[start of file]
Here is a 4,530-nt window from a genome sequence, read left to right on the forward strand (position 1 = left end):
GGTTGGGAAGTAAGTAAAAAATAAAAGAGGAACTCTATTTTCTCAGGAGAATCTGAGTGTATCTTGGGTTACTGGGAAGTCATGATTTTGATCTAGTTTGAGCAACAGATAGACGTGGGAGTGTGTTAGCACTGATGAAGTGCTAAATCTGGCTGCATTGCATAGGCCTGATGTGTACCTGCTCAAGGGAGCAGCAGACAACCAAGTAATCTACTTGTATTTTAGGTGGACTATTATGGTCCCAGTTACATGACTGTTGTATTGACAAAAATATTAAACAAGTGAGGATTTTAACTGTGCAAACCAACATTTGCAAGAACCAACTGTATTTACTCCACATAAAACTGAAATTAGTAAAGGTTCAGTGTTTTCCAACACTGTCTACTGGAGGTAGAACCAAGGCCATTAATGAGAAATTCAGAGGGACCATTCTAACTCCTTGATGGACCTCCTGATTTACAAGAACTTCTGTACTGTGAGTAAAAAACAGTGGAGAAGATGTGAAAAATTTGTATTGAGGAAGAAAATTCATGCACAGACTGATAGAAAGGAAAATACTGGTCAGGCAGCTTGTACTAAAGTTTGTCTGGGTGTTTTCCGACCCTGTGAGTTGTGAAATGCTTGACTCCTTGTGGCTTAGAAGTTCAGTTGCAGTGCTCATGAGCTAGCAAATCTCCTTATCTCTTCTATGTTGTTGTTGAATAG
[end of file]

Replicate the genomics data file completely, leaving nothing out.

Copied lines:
Here is a 4,530-nt window from a genome sequence, read left to right on the forward strand (position 1 = left end):
GGTTGGGAAGTAAGTAAAAAATAAAAGAGGAACTCTATTTTCTCAGGAGAATCTGAGTGTATCTTGGGTTACTGGGAAGTCATGATTTTGATCTAGTTTGAGCAACAGATAGACGTGGGAGTGTGTTAGCACTGATGAAGTGCTAAATCTGGCTGCATTGCATAGGCCTGATGTGTACCTGCTCAAGGGAGCAGCAGACAACCAAGTAATCTACTTGTATTTTAGGTGGACTATTATGGTCCCAGTTACATGACTGTTGTATTGACAAAAATATTAAACAAGTGAGGATTTTAACTGTGCAAACCAACATTTGCAAGAACCAACTGTATTTACTCCACATAAAACTGAAATTAGTAAAGGTTCAGTGTTTTCCAACACTGTCTACTGGAGGTAGAACCAAGGCCATTAATGAGAAATTCAGAGGGACCATTCTAACTCCTTGATGGACCTCCTGATTTACAAGAACTTCTGTACTGTGAGTAAAAAACAGTGGAGAAGATGTGAAAAATTTGTATTGAGGAAGAAAATTCATGCACAGACTGATAGAAAGGAAAATACTGGTCAGGCAGCTTGTACTAAAGTTTGTCTGGGTGTTTTCCGACCCTGTGAGTTGTGAAATGCTTGACTCCTTGTGGCTTAGAAGTTCAGTTGCAGTGCTCATGAGCTAGCAAATCTCCTTATCTCTTCTATGTTGTTGTTGAATAG